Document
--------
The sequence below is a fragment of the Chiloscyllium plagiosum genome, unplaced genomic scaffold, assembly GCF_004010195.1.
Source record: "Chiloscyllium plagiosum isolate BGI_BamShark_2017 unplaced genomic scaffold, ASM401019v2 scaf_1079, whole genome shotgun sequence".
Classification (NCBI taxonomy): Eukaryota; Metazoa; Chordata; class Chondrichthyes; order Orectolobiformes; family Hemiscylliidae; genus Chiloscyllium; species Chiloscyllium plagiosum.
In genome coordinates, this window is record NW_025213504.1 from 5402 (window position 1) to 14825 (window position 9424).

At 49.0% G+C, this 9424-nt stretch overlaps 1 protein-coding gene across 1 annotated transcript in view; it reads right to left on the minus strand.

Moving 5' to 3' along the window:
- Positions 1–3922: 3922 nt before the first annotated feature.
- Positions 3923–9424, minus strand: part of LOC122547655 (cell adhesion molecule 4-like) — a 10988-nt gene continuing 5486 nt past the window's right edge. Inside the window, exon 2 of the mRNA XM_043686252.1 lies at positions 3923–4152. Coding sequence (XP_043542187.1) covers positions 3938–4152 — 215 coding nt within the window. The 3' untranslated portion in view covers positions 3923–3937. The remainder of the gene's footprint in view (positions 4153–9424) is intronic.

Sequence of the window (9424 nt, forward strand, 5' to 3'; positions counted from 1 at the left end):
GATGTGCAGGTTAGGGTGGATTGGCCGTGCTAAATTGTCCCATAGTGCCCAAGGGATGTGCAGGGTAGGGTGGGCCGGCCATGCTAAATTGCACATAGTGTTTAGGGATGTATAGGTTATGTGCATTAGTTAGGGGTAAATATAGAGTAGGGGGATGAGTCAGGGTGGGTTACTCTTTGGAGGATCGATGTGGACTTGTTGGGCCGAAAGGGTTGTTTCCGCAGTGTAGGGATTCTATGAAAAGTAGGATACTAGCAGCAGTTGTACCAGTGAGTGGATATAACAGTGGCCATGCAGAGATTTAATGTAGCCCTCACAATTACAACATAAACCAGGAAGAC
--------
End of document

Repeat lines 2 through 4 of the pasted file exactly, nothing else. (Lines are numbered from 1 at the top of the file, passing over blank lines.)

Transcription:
Source record: "Chiloscyllium plagiosum isolate BGI_BamShark_2017 unplaced genomic scaffold, ASM401019v2 scaf_1079, whole genome shotgun sequence".
Classification (NCBI taxonomy): Eukaryota; Metazoa; Chordata; class Chondrichthyes; order Orectolobiformes; family Hemiscylliidae; genus Chiloscyllium; species Chiloscyllium plagiosum.
In genome coordinates, this window is record NW_025213504.1 from 5402 (window position 1) to 14825 (window position 9424).